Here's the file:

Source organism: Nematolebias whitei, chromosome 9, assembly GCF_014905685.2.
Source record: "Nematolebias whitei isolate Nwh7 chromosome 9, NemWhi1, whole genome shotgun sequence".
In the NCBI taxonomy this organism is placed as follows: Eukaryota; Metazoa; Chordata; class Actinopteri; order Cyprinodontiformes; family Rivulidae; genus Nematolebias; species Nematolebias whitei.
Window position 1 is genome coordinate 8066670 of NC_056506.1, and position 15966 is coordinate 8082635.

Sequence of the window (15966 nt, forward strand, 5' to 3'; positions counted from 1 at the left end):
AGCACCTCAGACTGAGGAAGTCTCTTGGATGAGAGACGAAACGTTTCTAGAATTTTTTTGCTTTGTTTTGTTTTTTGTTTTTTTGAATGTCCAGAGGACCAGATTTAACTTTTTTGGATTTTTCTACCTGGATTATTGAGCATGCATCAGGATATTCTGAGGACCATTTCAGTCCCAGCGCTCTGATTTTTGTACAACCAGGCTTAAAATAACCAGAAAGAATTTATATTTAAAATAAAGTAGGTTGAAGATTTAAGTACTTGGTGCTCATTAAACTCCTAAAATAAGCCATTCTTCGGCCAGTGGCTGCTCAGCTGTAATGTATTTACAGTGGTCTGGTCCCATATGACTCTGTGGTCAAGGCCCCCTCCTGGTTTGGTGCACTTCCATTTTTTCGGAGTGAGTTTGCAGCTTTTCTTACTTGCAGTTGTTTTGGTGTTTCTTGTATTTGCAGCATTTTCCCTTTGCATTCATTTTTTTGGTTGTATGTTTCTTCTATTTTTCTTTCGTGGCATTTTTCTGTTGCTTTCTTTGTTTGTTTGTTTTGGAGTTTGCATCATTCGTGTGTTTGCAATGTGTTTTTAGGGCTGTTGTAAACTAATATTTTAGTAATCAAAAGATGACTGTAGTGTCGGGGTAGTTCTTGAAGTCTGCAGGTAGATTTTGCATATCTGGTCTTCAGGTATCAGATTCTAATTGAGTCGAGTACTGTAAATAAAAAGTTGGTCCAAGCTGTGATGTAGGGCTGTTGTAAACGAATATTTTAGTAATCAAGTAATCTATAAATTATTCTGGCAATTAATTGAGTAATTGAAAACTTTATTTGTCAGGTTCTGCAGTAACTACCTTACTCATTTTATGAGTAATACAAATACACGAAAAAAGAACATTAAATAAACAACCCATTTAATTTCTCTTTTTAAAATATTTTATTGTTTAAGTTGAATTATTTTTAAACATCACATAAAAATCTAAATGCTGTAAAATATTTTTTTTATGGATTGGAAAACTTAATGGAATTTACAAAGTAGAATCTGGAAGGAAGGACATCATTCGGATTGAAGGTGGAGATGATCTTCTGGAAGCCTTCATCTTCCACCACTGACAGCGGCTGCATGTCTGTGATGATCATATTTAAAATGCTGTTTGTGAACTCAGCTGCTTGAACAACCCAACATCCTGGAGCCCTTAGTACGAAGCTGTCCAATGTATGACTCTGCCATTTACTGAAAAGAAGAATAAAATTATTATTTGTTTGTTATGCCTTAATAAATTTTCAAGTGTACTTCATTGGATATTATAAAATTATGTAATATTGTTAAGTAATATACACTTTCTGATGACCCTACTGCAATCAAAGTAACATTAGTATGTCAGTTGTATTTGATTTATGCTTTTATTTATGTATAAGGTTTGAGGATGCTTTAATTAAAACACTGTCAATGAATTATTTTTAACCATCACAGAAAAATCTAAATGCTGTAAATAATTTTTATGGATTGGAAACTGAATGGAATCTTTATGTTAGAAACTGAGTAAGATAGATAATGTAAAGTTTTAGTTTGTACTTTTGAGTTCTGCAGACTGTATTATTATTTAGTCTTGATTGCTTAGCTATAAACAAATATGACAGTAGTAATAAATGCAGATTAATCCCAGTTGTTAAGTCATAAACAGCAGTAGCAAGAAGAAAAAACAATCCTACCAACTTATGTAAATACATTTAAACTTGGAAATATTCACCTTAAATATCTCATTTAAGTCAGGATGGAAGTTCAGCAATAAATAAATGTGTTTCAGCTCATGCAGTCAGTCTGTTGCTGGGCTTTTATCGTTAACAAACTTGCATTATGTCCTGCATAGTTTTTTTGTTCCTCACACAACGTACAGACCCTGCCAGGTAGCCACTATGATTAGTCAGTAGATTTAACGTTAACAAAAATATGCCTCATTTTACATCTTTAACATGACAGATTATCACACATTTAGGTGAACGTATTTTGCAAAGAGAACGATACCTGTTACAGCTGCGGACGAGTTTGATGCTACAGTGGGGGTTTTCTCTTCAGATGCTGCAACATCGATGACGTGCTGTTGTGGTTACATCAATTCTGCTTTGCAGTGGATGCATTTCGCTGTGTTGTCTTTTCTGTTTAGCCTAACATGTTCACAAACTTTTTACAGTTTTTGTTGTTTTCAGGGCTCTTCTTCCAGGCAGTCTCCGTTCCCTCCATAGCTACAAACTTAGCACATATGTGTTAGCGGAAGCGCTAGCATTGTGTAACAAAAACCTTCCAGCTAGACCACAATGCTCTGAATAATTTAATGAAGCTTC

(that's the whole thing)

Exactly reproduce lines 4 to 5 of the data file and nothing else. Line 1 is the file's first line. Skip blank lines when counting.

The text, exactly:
Window position 1 is genome coordinate 8066670 of NC_056506.1, and position 15966 is coordinate 8082635.

Sequence of the window (15966 nt, forward strand, 5' to 3'; positions counted from 1 at the left end):